WSU Extension Q&A: What is eating my petunias?

WSU ExtensionJuly 10, 2014 


Flowering annuals like petunias are nectar plants for butterflies.


Q. My tomato plants are large and full, but are not setting fruit. I have provided plenty of water and fertilizer. What could be the problem?

A. Too much water and nitrogen fertilizer can cause tomato plants to produce large amounts of vegetative growth. When this occurs, often there is a low concentration of carbohydrates in the plant, which are needed for reproduction or fruit growth.

Q. I have lots of irregular holes in the petunias in my garden. I know something is eating them, but I can't figure out what it is. What can I do?

A. It's probably earwigs, but to be sure, go out after dark and check. You can also try trapping the culprits by placing a moistened, rolled-up section of newspaper, short piece of garden hose or irrigation pipe next to the plants in the evening. First thing in the morning, look inside to see if you have earwigs or another pest. Shake them into a pail of soapy water to get rid of them. Do this each day until your earwig population dwindles.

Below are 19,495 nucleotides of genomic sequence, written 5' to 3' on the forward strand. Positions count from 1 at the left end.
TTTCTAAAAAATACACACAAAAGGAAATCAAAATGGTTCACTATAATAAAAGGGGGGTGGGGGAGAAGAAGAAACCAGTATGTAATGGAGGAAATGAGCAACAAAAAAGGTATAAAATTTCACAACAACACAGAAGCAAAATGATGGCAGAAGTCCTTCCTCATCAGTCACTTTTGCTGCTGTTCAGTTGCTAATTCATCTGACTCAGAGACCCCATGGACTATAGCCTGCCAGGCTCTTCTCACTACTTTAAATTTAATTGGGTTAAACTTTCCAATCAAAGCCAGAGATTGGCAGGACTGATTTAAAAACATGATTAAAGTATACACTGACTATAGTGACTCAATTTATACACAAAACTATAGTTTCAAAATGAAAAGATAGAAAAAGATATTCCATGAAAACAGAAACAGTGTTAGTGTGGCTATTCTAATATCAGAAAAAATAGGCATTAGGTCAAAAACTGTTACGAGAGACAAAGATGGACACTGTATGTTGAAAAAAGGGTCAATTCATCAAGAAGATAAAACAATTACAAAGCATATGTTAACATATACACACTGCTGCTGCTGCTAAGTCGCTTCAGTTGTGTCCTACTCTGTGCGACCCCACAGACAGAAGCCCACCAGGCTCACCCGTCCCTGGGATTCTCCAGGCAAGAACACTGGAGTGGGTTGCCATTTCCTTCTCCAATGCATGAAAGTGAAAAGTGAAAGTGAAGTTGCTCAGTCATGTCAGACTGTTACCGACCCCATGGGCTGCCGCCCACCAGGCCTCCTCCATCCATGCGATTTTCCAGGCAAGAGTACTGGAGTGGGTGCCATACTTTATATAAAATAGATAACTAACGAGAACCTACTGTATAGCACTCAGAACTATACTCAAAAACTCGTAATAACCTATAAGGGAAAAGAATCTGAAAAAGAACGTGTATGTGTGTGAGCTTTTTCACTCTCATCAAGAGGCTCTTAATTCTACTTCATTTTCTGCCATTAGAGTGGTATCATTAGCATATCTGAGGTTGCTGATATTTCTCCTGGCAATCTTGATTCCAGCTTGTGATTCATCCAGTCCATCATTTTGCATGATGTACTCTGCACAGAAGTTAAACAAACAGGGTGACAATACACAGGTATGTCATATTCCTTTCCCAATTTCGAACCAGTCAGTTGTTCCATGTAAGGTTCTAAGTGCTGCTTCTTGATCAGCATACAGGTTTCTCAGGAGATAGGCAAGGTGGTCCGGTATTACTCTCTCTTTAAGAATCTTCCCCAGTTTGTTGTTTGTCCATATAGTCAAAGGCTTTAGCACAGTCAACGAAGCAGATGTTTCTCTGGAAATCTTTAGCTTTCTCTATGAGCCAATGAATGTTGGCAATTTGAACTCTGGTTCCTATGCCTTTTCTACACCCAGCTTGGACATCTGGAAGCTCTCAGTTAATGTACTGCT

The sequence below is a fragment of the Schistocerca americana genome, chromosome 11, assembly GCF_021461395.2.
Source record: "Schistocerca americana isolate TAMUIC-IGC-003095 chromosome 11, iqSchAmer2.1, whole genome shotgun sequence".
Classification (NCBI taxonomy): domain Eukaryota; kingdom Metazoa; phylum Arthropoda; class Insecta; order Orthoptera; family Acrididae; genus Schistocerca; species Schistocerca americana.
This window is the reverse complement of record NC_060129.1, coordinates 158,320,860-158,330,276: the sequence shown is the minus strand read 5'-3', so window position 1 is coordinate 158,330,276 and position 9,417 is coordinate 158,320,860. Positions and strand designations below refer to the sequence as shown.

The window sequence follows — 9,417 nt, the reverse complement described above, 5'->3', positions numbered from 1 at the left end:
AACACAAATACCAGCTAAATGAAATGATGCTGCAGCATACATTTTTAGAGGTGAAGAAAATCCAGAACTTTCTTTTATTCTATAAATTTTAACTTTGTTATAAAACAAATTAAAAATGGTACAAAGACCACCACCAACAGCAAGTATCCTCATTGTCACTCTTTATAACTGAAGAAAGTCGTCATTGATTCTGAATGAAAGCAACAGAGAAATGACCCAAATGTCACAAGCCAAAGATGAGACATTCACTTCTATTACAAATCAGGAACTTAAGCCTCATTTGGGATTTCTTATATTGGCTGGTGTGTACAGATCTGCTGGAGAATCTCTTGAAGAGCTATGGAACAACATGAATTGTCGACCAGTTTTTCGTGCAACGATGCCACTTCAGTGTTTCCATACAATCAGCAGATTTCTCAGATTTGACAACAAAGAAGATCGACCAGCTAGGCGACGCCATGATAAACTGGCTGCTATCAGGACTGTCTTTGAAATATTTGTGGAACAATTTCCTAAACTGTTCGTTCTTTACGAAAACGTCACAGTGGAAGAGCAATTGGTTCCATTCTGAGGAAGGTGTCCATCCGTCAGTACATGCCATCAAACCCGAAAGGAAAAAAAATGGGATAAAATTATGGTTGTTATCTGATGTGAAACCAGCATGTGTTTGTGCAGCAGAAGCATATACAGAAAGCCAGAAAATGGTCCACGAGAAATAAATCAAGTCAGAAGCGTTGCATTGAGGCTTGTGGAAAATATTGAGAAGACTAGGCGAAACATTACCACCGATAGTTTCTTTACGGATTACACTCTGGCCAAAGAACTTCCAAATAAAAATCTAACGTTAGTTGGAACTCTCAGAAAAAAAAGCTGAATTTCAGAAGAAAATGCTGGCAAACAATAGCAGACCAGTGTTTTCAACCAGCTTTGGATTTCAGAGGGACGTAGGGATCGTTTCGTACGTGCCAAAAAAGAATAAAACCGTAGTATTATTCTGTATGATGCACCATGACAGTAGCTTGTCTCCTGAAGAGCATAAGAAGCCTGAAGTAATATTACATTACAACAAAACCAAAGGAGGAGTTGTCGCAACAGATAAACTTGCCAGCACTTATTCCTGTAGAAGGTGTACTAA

Trapping and destroying these ugly pests is one way to decrease damage to flowers. You can also make traps out of tuna fish or cat food cans. Place them in the garden and fill them about 1/3 full with vegetable oil; dispose of the captured earwigs and refill the cans.

Q. I am thinking of raising goats for meat. Are there any classes available to get me started?

A. Yes, Langston University and Penn State University have an online class series that will provide the information. The resources are available at and

Other resources include the folks at Washington State University Extension Small Farms Team at

Q. The trunk on my cherry tree is starting to split. I was told to paint it white and that would help to keep it from splitting. Is that what you would recommend?

A. Painting the trunk white helps the trunk not get sunburn. Sunburn is only one reason a trunk can split. There are also diseases that can cause splitting and gummosis (looks like oozing sap). When a tree is young, the paint may help, but eventually the bark will be hardy enough to withstand the sun.

-- Questions should be called in to the WSU Extension offices in Kennewick at 735-3551 or Pasco at 545-3511.

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